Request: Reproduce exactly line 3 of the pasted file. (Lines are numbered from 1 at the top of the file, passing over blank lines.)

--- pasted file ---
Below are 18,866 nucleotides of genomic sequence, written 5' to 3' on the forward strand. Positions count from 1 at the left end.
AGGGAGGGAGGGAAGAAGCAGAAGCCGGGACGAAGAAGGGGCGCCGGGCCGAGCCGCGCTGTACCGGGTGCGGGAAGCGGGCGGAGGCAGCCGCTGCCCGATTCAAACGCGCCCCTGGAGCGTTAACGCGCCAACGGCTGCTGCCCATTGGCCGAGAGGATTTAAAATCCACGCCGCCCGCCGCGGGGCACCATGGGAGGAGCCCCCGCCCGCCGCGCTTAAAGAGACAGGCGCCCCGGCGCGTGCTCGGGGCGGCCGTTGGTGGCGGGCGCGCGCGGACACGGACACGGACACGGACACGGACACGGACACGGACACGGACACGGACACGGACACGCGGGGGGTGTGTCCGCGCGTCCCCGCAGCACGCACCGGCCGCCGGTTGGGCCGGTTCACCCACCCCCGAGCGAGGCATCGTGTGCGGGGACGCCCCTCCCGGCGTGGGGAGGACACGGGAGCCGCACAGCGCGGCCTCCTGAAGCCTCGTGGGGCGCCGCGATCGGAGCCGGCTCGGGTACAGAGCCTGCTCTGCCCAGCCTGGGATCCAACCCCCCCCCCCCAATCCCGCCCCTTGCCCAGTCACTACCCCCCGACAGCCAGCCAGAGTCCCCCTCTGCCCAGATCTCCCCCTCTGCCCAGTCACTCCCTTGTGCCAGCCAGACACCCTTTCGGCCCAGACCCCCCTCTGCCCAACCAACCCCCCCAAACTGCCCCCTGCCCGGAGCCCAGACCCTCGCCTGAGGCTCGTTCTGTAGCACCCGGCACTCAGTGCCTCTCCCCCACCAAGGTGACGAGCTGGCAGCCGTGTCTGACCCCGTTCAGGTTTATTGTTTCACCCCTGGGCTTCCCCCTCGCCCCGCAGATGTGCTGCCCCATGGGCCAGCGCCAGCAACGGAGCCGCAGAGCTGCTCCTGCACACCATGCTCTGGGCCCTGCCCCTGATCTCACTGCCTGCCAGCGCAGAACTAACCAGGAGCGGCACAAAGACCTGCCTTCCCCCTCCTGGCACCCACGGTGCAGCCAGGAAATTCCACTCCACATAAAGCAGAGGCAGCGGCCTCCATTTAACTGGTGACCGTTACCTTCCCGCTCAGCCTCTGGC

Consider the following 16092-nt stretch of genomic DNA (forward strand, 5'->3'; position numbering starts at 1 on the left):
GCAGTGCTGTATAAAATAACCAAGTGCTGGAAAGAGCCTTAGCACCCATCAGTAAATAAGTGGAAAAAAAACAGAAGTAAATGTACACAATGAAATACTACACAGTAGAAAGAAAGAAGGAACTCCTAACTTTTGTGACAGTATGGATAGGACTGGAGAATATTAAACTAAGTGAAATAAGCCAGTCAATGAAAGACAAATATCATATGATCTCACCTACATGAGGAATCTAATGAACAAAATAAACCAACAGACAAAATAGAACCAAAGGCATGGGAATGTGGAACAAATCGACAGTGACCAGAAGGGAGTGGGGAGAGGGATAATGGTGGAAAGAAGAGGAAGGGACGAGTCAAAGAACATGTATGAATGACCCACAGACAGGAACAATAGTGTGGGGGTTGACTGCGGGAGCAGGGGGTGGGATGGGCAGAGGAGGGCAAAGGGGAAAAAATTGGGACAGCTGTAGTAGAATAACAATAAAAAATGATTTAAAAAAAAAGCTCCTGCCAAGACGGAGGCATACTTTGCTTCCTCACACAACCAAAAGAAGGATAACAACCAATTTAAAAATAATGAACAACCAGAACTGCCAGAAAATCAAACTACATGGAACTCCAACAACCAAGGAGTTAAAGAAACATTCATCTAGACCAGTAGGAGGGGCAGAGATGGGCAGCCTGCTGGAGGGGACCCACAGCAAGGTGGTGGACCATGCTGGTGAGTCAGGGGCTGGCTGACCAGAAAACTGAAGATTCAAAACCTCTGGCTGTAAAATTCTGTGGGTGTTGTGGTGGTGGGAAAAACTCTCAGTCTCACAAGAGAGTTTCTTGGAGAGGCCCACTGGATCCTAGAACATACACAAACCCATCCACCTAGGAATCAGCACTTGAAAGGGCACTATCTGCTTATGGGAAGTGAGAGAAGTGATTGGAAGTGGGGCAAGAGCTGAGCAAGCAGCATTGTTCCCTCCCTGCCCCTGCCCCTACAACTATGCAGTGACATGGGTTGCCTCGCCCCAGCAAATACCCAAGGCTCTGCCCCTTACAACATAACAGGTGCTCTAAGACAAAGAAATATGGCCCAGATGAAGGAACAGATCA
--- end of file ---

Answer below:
Consider the following 16092-nt stretch of genomic DNA (forward strand, 5'->3'; position numbering starts at 1 on the left):